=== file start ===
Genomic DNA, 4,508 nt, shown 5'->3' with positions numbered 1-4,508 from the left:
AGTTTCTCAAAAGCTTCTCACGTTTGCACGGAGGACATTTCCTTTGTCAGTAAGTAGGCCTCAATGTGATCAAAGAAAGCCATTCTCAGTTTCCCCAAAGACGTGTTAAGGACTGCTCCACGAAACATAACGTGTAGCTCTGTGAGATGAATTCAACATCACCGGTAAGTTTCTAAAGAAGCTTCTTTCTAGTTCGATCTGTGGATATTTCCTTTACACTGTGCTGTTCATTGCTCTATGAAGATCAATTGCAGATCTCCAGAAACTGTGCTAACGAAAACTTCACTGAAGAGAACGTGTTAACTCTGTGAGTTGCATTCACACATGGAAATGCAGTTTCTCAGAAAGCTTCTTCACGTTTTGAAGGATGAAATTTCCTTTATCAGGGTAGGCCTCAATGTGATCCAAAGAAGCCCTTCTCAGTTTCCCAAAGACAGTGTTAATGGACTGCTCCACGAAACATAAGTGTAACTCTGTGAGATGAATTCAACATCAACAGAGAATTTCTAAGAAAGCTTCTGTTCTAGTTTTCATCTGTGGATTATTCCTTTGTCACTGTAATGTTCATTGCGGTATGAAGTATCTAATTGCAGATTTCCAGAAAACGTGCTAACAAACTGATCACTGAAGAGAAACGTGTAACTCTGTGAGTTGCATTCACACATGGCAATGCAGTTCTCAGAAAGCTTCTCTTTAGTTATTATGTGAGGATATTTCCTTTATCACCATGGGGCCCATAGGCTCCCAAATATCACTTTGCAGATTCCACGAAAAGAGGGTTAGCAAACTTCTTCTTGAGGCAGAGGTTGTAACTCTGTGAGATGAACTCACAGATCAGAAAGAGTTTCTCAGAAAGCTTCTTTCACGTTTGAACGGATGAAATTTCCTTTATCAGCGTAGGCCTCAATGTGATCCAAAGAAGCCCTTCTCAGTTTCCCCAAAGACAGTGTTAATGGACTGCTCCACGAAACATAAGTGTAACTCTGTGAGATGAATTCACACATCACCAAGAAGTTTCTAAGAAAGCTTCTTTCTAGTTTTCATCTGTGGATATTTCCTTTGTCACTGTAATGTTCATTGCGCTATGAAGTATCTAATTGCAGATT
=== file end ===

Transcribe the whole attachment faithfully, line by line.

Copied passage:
Genomic DNA, 4,508 nt, shown 5'->3' with positions numbered 1-4,508 from the left:
AGTTTCTCAAAAGCTTCTCACGTTTGCACGGAGGACATTTCCTTTGTCAGTAAGTAGGCCTCAATGTGATCAAAGAAAGCCATTCTCAGTTTCCCCAAAGACGTGTTAAGGACTGCTCCACGAAACATAACGTGTAGCTCTGTGAGATGAATTCAACATCACCGGTAAGTTTCTAAAGAAGCTTCTTTCTAGTTCGATCTGTGGATATTTCCTTTACACTGTGCTGTTCATTGCTCTATGAAGATCAATTGCAGATCTCCAGAAACTGTGCTAACGAAAACTTCACTGAAGAGAACGTGTTAACTCTGTGAGTTGCATTCACACATGGAAATGCAGTTTCTCAGAAAGCTTCTTCACGTTTTGAAGGATGAAATTTCCTTTATCAGGGTAGGCCTCAATGTGATCCAAAGAAGCCCTTCTCAGTTTCCCAAAGACAGTGTTAATGGACTGCTCCACGAAACATAAGTGTAACTCTGTGAGATGAATTCAACATCAACAGAGAATTTCTAAGAAAGCTTCTGTTCTAGTTTTCATCTGTGGATTATTCCTTTGTCACTGTAATGTTCATTGCGGTATGAAGTATCTAATTGCAGATTTCCAGAAAACGTGCTAACAAACTGATCACTGAAGAGAAACGTGTAACTCTGTGAGTTGCATTCACACATGGCAATGCAGTTCTCAGAAAGCTTCTCTTTAGTTATTATGTGAGGATATTTCCTTTATCACCATGGGGCCCATAGGCTCCCAAATATCACTTTGCAGATTCCACGAAAAGAGGGTTAGCAAACTTCTTCTTGAGGCAGAGGTTGTAACTCTGTGAGATGAACTCACAGATCAGAAAGAGTTTCTCAGAAAGCTTCTTTCACGTTTGAACGGATGAAATTTCCTTTATCAGCGTAGGCCTCAATGTGATCCAAAGAAGCCCTTCTCAGTTTCCCCAAAGACAGTGTTAATGGACTGCTCCACGAAACATAAGTGTAACTCTGTGAGATGAATTCACACATCACCAAGAAGTTTCTAAGAAAGCTTCTTTCTAGTTTTCATCTGTGGATATTTCCTTTGTCACTGTAATGTTCATTGCGCTATGAAGTATCTAATTGCAGATT